The Land that Time Forgot
This article is my own personal experience of Spiritual Pride and the very unattractive arrogance that goes with it. I at least like to believe that I have grown through it and survived. I hope that it will be of some help to those sitting comfortably unaware, on that same hill-top.
This is not necessarily what was said, but it was certainly what I heard: "Don’t read Newspapers or listen to Rock Music, don’t watch movies containing violence. Sport is too aggressive, so immerse yourself only in God and all things spiritual." To say that the AA Group I joined and the people I knocked about with weren't soft, would have been an understatement. These guys wiped the floor with me and hung me out to dry.
Once having had a spiritual awakening, it wasn’t long before I started telling Grandma – who had been religious all her life – that she didn’t quite have it right; and that she just wasn’t on it enough and would benefit from rethinking her last twenty years whilst she still had the time. After all I had found the correct brand of spirituality.
An AA member told me a story the other day. She was with some people who had recently discovered the Big Book. They believed however that they saw the Book differently, in some kind of special way. Because things had been difficult for her of late, she started to believe that she – who had been reading it daily for the last 15 years – was somehow wrong and needed to understand it their way.
It was as if they were saying "If you're not seeing it our way we have an answer for you. We can dot the i's and cross the t's. We can give an intellectualised answer or Big Book quote for everything. We understand the theory, so join our gang, get in line and only then will you be doing well and truly recovered."
There is a certain amount of security that comes from black and white.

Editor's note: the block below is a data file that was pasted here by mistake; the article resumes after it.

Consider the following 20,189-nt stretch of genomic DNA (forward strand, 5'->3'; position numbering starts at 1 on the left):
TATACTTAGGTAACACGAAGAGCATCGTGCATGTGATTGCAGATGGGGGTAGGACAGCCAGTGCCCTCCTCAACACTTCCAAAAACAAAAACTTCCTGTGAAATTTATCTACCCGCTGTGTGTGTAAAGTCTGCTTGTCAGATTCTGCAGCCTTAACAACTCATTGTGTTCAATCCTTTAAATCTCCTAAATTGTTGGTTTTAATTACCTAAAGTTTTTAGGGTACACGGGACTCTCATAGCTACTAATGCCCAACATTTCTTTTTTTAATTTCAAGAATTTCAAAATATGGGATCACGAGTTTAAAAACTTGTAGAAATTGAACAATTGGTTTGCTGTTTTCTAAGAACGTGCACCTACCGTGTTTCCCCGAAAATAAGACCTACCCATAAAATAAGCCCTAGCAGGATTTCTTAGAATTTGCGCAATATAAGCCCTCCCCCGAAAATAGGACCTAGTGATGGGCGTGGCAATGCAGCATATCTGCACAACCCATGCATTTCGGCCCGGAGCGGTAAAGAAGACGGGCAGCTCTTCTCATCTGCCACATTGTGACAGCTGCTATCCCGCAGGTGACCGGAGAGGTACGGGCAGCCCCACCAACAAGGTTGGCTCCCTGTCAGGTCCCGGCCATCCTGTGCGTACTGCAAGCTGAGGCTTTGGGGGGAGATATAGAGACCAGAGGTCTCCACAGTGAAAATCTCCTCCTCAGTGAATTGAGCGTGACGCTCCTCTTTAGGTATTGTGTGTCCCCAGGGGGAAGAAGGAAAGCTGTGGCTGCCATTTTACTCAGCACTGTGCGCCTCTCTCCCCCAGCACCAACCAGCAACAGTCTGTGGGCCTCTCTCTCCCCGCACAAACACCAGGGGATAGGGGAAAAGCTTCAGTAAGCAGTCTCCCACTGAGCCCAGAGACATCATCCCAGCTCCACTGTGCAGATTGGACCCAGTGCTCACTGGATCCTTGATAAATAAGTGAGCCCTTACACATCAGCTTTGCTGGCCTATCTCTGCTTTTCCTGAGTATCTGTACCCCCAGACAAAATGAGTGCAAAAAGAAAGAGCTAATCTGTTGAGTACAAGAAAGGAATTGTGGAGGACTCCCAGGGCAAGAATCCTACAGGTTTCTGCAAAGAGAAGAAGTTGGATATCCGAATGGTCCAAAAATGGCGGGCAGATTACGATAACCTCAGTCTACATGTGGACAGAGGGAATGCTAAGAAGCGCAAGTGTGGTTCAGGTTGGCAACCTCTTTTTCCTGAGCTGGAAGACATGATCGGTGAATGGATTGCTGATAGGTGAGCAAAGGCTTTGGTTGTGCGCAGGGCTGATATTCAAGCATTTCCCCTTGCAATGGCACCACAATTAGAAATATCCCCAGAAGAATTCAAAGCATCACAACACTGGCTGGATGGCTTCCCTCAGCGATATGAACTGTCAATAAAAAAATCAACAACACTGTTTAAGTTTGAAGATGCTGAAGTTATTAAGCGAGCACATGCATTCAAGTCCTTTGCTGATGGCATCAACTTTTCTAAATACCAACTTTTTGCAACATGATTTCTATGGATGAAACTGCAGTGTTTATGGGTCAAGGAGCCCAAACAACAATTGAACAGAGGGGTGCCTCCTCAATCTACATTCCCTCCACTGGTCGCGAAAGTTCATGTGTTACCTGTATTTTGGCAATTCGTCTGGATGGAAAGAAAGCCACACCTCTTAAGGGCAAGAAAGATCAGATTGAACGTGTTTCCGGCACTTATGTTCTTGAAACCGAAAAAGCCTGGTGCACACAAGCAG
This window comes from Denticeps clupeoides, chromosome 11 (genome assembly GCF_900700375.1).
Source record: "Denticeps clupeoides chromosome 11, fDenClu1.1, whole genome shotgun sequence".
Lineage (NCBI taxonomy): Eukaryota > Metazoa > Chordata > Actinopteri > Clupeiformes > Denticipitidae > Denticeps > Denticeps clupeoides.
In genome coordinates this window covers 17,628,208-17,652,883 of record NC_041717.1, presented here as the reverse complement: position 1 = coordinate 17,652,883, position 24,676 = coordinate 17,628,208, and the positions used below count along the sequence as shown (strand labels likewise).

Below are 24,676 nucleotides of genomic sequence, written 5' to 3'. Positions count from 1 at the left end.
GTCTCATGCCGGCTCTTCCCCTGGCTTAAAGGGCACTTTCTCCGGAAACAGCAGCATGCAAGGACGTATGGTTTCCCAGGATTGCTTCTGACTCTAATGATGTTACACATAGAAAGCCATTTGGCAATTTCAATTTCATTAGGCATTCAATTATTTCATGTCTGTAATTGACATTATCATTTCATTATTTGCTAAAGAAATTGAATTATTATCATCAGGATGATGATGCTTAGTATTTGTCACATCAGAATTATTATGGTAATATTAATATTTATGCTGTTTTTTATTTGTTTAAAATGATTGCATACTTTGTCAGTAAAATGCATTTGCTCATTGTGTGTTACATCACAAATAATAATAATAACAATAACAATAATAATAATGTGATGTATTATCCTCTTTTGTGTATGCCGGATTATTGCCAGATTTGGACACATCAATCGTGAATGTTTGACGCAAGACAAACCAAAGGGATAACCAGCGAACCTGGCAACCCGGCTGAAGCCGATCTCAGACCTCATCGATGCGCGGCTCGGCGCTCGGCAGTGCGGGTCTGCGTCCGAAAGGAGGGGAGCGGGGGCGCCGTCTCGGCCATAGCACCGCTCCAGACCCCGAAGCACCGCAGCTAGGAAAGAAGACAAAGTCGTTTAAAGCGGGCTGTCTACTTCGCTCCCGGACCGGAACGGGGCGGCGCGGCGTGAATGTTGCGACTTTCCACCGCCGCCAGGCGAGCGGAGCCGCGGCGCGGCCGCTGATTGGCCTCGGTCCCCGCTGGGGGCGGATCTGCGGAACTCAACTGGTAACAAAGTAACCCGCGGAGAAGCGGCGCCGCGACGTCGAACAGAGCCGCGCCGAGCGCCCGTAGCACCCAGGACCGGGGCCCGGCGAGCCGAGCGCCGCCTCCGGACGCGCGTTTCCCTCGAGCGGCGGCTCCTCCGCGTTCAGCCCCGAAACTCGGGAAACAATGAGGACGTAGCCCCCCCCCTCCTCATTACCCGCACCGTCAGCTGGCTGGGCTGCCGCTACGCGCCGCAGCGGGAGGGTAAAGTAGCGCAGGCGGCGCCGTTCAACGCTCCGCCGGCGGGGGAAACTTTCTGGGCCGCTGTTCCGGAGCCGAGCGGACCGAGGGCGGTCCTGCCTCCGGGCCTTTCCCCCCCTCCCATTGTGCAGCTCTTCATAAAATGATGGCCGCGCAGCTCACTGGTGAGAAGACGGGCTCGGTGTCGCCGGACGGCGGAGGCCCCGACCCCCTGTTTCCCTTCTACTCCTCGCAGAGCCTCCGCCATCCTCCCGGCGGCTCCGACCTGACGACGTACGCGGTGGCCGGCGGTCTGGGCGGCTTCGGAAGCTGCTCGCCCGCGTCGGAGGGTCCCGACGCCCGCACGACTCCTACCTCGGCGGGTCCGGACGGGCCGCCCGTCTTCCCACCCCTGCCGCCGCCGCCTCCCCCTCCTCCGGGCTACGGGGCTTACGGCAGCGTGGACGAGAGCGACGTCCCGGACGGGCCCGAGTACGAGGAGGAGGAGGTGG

Most newcomers need it, I know that I did. What I didn’t need was to analyse every single action to the extent that if I accidently put on a pair of odd socks then I must be off the program. These vagaries of spiritual infancy, though annoying, disappear provided we continued to take the actions contained in the book. After all it’s the principles that are important, not how many defects or columns we use in an inventory and certainly not what we choose to call them.
David B once said to me, “Bless you lad keep away from the spiritual ones.” He then gave me a simple series of actions to follow. My immediate thought was that I was too spiritually developed, this was kids' stuff for Christ’s sake. I started taking the actions anyway.
I found that the more I tried to be of service without thought of reward, the more I gave a kind word and a smile, the more understanding I became of others, the better I felt. I gave up the need to be right, the need to have others do things exactly the same as myself. I became open to the idea that others read the book and practice its principles and can stay sober sometimes through extreme adversity.
I always feel closest to God when I am working with a newcomer, It was once said: “What you do to the least of the bretheren you do unto me.“ I certainly felt like the lowest of the low when I arrived. There is a lot of simplicity in true spirituality and that’s all AA is, a spiritual playground for flawed and imperfect people who are tryng to live sober.
“Those of us who have spent much time in the world of spiritual make-believe have eventually seen the childishness of it. This dream world has been replaced by a great sense of purpose, accompanied by a growing consciousness of the power of God in our lives. We have come to believe He would like us to keep our heads in the clouds with Him, but that our feet ought to be firmly planted on earth. That is where our fellow travelers are, and that is where our work must be done.”